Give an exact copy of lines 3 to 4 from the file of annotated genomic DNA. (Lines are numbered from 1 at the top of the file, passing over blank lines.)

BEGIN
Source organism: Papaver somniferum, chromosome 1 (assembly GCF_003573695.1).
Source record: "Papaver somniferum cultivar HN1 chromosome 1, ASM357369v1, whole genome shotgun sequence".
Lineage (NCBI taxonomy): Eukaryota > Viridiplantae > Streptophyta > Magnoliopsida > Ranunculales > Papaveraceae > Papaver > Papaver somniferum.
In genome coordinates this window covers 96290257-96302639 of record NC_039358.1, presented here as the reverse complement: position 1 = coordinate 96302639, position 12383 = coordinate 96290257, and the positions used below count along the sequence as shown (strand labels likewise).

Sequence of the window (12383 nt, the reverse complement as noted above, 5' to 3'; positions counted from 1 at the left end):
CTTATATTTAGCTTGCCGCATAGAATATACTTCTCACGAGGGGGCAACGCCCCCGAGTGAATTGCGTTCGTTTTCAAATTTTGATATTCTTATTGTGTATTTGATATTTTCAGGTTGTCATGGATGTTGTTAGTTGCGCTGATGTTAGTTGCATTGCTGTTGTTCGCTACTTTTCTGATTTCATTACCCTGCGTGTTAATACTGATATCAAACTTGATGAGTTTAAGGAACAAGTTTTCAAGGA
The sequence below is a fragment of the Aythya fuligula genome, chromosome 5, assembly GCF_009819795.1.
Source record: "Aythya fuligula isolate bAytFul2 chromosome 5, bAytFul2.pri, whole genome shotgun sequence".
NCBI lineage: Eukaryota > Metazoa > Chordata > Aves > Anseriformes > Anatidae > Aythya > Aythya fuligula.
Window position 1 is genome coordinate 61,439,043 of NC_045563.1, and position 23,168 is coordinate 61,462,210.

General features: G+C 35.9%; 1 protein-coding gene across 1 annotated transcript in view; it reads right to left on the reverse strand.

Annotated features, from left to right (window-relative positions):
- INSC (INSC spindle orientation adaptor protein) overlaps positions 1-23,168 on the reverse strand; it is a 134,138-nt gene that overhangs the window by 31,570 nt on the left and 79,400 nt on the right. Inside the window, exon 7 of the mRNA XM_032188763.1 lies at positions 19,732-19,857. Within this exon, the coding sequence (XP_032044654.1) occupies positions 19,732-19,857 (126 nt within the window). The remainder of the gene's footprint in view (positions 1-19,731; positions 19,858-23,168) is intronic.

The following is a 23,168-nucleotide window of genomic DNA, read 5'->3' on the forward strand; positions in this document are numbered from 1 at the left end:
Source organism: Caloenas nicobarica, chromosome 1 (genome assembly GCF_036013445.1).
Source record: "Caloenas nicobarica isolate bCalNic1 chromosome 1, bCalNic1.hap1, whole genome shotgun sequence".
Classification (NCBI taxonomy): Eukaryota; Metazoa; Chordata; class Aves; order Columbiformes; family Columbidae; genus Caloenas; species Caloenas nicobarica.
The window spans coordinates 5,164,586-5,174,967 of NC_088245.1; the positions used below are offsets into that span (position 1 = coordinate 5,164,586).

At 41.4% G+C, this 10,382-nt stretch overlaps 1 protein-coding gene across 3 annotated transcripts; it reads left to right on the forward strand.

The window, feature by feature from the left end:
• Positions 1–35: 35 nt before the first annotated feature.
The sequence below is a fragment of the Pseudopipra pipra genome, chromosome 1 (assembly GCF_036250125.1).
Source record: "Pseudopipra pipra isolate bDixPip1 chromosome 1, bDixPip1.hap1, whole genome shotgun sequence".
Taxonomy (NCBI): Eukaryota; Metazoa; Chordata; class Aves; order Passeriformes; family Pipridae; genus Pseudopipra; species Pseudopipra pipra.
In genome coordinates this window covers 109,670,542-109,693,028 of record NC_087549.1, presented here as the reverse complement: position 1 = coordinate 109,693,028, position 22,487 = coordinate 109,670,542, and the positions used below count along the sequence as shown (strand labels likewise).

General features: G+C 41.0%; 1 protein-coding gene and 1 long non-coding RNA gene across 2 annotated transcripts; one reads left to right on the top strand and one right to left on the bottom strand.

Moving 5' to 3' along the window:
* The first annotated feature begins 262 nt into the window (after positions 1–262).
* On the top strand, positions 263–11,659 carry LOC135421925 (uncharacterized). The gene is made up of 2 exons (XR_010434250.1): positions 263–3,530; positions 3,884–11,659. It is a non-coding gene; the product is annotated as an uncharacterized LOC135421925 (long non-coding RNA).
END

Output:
Lineage (NCBI taxonomy): Eukaryota > Viridiplantae > Streptophyta > Magnoliopsida > Ranunculales > Papaveraceae > Papaver > Papaver somniferum.
In genome coordinates this window covers 96290257-96302639 of record NC_039358.1, presented here as the reverse complement: position 1 = coordinate 96302639, position 12383 = coordinate 96290257, and the positions used below count along the sequence as shown (strand labels likewise).